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A study of polybromide chain formation using carbon nanomaterials via density functional theory approach

Lookup NU author(s): Professor Patrick Briddon

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This work is licensed under a Creative Commons Attribution 4.0 International License (CC BY 4.0).


Abstract

© 2016 The Author(s). This open access article is distributed under a Creative Commons Attribution (CC-BY) 4.0 license. We use a density functional theory approach under the local density approximation (DFT/LDA) to describe the formation of polybromide chain structures, their stretching frequency modes and charge transfer induced by the interaction of these molecules with a graphene sheet. In many cases, we find polybromides to be more thermodynamically stable than the equivalent Br2 molecular structures adsorbed on graphene sheet. This results in lower frequency stretch modes at around 170–190 cm−1. We propose that these are rarely observed experimentally due to the bromination techniques used, which introduces molecular Br2 into the carbon host material. Charge transfer with their host material means that these molecules and their associated hole charge in the neighbouring carbon materials, are then coulombically repelled from other bromine molecules which acts as a barrier to combination into polybromides. Our calculated barrier for polybromide formation (2Br2→Br4) on a graphene sheet was 0.35 eV which is an exothermic process with an enthalpy value of −0.28 eV. Therefore, thermodynamically, chain polybromide formation seems to be favourable but kinetically, is unlikely, since there is an activation barrier that needs to be overcome to give stable bromine chain structures.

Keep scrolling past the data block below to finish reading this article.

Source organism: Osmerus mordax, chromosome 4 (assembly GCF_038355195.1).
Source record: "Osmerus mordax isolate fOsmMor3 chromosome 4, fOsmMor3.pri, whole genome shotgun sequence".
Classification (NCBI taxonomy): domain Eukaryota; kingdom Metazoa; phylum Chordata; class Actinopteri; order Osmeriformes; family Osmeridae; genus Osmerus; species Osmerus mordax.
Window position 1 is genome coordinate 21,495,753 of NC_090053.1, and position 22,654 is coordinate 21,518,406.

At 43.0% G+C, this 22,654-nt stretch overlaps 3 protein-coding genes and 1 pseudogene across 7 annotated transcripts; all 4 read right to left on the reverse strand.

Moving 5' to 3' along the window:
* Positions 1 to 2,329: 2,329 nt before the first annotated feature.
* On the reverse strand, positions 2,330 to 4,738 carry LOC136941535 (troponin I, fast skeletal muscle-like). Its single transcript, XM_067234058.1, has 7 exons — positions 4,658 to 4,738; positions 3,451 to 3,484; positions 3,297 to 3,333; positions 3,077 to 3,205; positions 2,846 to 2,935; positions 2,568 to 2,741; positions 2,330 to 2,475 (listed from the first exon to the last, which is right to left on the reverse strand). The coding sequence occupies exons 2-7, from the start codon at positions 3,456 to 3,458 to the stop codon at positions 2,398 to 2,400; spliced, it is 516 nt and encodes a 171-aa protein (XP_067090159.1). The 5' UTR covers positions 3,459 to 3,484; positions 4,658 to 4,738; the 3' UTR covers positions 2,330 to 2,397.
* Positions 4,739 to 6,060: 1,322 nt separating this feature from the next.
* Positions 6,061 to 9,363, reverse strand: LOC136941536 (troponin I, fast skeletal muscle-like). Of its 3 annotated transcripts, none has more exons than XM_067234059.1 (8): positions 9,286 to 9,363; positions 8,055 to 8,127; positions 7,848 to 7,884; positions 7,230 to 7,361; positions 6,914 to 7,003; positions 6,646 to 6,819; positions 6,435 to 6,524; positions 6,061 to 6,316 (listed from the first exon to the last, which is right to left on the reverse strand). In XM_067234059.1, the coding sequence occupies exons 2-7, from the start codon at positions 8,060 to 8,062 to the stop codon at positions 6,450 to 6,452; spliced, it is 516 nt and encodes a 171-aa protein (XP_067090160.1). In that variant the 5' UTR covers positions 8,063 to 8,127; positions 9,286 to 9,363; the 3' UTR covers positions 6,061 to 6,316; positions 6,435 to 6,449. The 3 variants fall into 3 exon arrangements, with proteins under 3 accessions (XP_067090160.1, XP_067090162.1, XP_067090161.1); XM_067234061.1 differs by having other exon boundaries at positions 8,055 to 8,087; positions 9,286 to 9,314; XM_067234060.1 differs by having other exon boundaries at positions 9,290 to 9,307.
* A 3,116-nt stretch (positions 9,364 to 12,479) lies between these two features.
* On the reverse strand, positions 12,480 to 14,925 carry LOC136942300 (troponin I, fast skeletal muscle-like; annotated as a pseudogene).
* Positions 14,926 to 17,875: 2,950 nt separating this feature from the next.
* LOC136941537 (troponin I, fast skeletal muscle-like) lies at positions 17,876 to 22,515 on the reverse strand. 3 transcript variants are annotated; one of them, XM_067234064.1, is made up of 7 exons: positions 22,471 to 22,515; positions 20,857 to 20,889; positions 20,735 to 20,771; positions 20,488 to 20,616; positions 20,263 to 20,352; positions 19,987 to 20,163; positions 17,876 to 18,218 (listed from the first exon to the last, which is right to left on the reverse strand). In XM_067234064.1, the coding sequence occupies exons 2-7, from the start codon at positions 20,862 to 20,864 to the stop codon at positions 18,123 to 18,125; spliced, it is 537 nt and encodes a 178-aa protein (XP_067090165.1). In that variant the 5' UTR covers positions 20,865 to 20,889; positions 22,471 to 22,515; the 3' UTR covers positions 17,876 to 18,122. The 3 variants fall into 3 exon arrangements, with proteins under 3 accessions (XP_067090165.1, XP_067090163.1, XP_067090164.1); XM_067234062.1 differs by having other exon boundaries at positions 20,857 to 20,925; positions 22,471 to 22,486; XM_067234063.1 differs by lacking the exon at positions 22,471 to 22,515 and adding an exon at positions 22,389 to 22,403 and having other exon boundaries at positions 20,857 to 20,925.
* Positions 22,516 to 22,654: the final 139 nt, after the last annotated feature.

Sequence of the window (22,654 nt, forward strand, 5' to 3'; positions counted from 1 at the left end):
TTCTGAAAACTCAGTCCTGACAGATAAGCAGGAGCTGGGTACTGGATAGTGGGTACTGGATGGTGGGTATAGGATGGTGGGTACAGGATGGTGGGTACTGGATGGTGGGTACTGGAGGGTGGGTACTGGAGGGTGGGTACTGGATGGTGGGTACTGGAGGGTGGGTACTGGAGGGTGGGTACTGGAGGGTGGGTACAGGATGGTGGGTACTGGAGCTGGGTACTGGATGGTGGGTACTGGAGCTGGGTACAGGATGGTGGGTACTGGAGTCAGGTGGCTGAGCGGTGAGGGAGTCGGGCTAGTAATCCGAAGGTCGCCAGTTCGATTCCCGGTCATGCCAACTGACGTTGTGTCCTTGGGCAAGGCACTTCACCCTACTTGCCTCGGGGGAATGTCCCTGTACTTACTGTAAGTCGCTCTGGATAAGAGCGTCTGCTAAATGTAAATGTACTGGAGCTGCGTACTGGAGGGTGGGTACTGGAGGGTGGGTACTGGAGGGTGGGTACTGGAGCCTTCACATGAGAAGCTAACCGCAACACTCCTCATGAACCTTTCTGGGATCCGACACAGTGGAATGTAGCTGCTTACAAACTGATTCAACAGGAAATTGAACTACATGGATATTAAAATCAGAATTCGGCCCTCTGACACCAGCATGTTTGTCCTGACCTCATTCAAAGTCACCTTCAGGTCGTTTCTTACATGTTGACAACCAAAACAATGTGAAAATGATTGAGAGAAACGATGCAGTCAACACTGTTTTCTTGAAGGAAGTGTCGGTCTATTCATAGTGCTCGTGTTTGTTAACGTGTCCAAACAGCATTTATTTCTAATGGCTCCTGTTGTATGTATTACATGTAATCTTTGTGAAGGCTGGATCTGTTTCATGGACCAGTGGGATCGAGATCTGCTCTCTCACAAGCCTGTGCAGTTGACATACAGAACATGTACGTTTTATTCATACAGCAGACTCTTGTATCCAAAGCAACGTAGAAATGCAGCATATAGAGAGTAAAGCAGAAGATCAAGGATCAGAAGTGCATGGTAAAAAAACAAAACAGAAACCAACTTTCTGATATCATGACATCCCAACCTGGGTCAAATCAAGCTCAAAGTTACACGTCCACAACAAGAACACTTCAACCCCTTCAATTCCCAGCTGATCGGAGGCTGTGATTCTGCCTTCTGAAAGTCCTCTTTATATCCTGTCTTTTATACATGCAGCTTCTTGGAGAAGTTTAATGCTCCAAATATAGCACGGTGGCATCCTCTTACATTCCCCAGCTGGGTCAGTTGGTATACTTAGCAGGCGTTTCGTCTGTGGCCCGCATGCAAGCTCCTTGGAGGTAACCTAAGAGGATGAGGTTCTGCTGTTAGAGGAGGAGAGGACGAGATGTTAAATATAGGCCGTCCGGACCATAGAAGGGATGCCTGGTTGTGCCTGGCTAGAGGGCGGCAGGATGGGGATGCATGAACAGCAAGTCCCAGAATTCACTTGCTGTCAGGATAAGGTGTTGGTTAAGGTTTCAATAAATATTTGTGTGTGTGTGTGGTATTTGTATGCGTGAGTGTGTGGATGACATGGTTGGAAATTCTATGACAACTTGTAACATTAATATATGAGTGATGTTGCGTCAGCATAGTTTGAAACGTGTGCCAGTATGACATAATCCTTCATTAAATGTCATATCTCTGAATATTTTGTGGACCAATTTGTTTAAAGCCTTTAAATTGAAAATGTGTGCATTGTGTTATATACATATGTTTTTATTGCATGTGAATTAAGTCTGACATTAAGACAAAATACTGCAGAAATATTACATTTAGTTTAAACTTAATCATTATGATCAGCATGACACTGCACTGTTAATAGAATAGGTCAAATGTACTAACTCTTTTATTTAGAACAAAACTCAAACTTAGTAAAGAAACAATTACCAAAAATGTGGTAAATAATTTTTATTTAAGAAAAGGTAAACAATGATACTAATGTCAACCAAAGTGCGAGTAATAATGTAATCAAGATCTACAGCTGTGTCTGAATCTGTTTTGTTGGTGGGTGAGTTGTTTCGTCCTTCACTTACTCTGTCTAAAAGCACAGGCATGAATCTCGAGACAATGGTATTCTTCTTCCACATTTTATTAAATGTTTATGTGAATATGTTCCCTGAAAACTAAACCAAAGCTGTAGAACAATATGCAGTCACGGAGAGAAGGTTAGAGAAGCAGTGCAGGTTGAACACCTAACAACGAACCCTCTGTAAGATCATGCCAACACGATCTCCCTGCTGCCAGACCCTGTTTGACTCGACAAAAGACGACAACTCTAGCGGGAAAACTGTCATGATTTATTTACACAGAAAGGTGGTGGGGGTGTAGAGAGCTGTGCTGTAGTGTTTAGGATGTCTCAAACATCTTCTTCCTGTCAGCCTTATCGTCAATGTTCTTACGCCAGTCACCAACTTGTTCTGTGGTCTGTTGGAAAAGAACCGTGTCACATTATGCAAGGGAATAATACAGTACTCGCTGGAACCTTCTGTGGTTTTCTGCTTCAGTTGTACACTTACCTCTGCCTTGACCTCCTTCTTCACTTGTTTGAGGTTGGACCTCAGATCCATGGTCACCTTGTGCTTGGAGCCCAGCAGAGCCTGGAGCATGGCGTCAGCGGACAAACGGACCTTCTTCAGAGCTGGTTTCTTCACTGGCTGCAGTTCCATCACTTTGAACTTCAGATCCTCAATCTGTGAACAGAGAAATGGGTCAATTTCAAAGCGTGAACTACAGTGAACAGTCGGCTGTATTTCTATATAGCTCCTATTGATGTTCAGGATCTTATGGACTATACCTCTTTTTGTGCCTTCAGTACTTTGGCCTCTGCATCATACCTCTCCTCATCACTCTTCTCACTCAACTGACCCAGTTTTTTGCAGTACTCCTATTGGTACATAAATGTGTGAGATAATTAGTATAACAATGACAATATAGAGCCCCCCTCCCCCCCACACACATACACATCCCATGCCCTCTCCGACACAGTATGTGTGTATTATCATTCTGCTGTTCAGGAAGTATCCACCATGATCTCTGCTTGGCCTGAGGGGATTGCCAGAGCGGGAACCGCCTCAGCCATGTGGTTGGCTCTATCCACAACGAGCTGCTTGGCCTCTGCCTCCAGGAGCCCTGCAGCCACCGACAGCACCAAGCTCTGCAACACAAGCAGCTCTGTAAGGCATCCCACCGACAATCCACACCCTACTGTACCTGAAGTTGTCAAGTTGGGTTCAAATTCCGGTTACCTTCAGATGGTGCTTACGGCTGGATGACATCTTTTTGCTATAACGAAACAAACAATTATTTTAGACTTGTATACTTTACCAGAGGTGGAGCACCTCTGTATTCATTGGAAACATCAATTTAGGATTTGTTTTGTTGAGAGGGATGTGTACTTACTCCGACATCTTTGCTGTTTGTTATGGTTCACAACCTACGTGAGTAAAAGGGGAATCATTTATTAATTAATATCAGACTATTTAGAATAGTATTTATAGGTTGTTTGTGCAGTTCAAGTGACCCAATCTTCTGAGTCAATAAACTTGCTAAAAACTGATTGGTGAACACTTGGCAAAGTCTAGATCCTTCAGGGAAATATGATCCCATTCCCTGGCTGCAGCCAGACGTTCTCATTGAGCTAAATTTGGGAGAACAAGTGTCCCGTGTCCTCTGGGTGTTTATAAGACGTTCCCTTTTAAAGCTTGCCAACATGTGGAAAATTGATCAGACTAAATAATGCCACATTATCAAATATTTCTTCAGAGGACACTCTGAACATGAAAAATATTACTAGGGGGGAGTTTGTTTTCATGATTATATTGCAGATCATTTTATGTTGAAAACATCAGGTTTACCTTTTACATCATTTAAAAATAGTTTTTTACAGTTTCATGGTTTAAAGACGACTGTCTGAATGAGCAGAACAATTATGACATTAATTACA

Publication metadata

Author(s): Yaya A, Ewels CP, Efavi JK, Agyei-Tuffour B, Kan-Dapaah K, Onwona-Agyeman B, Abavare EKK, Hassanali A, Briddon PR

Publication type: Article

Publication status: Published

Journal: Cogent Engineering

Year: 2016

Volume: 3

Issue: 1

Online publication date: 17/11/2016

Acceptance date: 10/11/2016

ISSN (electronic): 2331-1916

Publisher: Cogent OA

URL: https://doi.org/10.1080/23311916.2016.1261509

DOI: 10.1080/23311916.2016.1261509


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